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"Cruising the Carian Coast" is our second cruise in Turkey since October 2019, On this occasion, to give an impression of the experience, we are providing a kind of travel diary on our blog, following precedents from Greece, Ireland and Turkey. Rather than describing every day in detail (you can check our itineraries on for that), every day we will pick one image we took that day, accompanied by some explanations and thoughts.

Day 7:

The last day of cruising already. We were blessed today, waking up in a particularly beautiful cove, and for once our gulet stayed put until after lunch - we and our guests liked the location so much that we decided not to look for another anchorage. There was great swimming there, and the snorkelers among us got to see three or four varieties of fish in fairly large numbers...

Our morning excursion took us to the remote peninsular plateau that is known as the ancient site of Lydae. Little is known about this quiet place that seems far away from our modern world - and what there is known was written up here by my colleague Olivier not long ago - so check his article for a description of the antiquities and the two great mausolea that dominate the place. Personally, I find Lydae beautiful, but also unusual - it is strange to envisage an ancient settlement in this hard-to-reach corner of Turkey, and with such limited resources available...

On our walk (the plateau is reached in about 45 minutes ascent from the shore), we met a veritable menagerie of creatures. It began with a turtle, spotted in the sea during our zodiac ride ashore. Next, just as we were about to reach the beach, there was a squirrel on the gravel, dancing about briefly, then disappearing up a tree. As we started walking, Cem found a series of porcupine quills. And continuing up the path, we were met by three unattended donkeys on their way down to the coast - gentle and friendly creatures that stopped to inspect us and let us rub their heads. Of course, we knew whose donkeys they are!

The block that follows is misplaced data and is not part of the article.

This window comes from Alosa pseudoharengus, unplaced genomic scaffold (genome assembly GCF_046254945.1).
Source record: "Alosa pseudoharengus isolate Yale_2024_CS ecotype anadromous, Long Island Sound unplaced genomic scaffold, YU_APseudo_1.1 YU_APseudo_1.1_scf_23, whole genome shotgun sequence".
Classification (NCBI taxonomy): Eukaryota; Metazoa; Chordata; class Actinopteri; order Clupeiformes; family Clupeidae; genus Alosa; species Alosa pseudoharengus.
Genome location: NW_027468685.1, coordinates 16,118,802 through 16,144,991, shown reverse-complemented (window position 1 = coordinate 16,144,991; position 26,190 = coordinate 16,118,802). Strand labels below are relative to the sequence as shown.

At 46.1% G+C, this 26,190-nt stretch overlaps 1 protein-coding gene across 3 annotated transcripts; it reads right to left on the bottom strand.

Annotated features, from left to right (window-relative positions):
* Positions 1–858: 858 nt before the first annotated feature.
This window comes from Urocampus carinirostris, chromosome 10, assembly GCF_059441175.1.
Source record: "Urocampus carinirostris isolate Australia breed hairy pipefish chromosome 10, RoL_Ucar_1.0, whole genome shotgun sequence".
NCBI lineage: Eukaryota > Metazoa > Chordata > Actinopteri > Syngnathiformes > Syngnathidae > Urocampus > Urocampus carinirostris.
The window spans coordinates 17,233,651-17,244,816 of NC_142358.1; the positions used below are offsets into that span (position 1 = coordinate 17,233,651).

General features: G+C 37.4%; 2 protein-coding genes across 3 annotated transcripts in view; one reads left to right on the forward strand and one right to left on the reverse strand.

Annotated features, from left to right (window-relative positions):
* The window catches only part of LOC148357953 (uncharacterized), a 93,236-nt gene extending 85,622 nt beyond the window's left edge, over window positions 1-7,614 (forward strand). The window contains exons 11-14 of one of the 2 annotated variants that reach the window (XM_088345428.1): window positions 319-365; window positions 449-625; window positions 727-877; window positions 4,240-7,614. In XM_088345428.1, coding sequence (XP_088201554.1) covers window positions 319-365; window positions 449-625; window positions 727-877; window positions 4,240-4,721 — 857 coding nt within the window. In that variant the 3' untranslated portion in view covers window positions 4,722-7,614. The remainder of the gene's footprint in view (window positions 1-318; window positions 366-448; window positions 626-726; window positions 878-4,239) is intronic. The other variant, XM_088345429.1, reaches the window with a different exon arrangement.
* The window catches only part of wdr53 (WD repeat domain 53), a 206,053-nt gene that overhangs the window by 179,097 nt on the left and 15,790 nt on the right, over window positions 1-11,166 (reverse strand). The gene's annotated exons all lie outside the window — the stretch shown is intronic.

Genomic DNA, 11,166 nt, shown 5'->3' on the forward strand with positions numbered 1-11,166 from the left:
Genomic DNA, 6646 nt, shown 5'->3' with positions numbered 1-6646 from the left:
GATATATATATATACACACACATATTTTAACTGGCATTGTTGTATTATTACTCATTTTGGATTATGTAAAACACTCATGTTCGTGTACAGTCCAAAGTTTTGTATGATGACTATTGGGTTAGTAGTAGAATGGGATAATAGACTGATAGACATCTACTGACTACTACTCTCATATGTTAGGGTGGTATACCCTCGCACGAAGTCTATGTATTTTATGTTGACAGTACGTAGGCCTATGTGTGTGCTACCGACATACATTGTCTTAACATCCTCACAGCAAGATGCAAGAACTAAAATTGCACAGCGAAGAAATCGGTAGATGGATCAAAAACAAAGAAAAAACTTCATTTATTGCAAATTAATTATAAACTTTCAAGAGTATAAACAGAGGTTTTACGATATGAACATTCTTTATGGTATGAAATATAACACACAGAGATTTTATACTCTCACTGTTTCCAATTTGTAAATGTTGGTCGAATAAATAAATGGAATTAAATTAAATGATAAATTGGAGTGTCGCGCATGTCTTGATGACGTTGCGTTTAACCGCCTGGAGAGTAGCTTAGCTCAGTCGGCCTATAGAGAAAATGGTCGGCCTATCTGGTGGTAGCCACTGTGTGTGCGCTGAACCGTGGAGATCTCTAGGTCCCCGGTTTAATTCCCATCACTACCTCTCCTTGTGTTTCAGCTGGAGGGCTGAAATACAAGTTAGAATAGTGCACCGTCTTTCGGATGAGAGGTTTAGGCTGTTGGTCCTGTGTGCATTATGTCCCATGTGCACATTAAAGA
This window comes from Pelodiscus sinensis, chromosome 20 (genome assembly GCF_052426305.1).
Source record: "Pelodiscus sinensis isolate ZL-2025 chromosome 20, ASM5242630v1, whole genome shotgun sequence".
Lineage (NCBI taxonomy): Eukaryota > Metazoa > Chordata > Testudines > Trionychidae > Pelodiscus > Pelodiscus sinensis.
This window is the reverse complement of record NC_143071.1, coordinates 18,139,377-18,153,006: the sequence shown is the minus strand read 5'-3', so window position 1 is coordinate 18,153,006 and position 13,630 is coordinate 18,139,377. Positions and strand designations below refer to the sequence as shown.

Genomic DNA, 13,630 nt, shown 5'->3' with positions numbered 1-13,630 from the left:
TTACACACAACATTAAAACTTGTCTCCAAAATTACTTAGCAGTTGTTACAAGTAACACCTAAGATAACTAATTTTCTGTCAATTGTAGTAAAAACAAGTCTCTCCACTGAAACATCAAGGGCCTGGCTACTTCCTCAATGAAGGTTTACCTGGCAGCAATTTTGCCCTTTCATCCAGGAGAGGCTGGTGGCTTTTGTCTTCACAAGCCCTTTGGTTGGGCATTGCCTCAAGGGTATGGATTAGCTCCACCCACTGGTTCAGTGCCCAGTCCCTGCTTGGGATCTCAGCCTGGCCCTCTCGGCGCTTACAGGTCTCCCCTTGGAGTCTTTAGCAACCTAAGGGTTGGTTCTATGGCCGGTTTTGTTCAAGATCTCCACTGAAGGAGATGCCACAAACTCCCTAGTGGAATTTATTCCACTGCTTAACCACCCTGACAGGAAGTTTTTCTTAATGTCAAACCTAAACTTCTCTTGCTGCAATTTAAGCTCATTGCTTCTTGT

Up on the plateau, after exploring the archaeological remains, we met our old friend Mutlu and his wife, Hanife. This wonderful and hospitable couple, the descendants of Turkish nomads or semi-nomads, live up there in a tiny encampment. Mutlu is quasi-caretaker of the antiquities, but also harvests olives, sage and oregano. He keeps those donkeys, as well as goats (who came to visit us in our cove later), chickens and at least one turkey. It must be a hard living, but the two of them are a friendly and relaxed couple and it was a great joy to see them after a long absence on my part. Their sage tea is the best I have ever tasted. On my Athenian balcony, a goat bell of theirs chimes in the wind, and in the illustrations to all the recipes I share on this blog, you will see wooden spoons made by the two of them!

Thus having seen our final archaeological site, but also having encountered what may be the last generation of locals to pursue an age-old lifestyle, we returned to the shore and our gulet for a final chance to enjoy the scene above and beneath the waves.

Finally, we had to continue, to our last berth in the lively yachting town of Göcek. I am about to go on a stroll to see what's happening and perhaps to have an iced coffee, and later a final dinner awaits us. Tomorrow, it's farewell...

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